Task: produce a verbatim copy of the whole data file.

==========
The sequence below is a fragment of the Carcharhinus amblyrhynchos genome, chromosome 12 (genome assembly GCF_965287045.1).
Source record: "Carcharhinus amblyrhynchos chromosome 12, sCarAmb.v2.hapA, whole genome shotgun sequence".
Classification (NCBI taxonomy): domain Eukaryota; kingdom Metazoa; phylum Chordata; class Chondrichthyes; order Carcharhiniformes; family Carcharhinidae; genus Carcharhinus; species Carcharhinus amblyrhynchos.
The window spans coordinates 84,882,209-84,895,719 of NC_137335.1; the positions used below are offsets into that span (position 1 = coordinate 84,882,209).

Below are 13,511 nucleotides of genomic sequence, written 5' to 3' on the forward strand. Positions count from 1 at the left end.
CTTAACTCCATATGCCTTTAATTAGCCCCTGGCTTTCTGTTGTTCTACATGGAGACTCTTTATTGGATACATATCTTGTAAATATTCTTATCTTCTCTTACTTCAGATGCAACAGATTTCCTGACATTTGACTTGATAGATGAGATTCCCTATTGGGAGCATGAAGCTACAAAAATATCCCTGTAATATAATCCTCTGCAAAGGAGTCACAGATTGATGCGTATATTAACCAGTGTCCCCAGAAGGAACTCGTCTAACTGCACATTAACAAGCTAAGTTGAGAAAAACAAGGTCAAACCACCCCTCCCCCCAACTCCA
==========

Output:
The sequence below is a fragment of the Carcharhinus amblyrhynchos genome, chromosome 12 (genome assembly GCF_965287045.1).
Source record: "Carcharhinus amblyrhynchos chromosome 12, sCarAmb.v2.hapA, whole genome shotgun sequence".
Classification (NCBI taxonomy): domain Eukaryota; kingdom Metazoa; phylum Chordata; class Chondrichthyes; order Carcharhiniformes; family Carcharhinidae; genus Carcharhinus; species Carcharhinus amblyrhynchos.
The window spans coordinates 84,882,209-84,895,719 of NC_137335.1; the positions used below are offsets into that span (position 1 = coordinate 84,882,209).

Below are 13,511 nucleotides of genomic sequence, written 5' to 3' on the forward strand. Positions count from 1 at the left end.
CTTAACTCCATATGCCTTTAATTAGCCCCTGGCTTTCTGTTGTTCTACATGGAGACTCTTTATTGGATACATATCTTGTAAATATTCTTATCTTCTCTTACTTCAGATGCAACAGATTTCCTGACATTTGACTTGATAGATGAGATTCCCTATTGGGAGCATGAAGCTACAAAAATATCCCTGTAATATAATCCTCTGCAAAGGAGTCACAGATTGATGCGTATATTAACCAGTGTCCCCAGAAGGAACTCGTCTAACTGCACATTAACAAGCTAAGTTGAGAAAAACAAGGTCAAACCACCCCTCCCCCCAACTCCA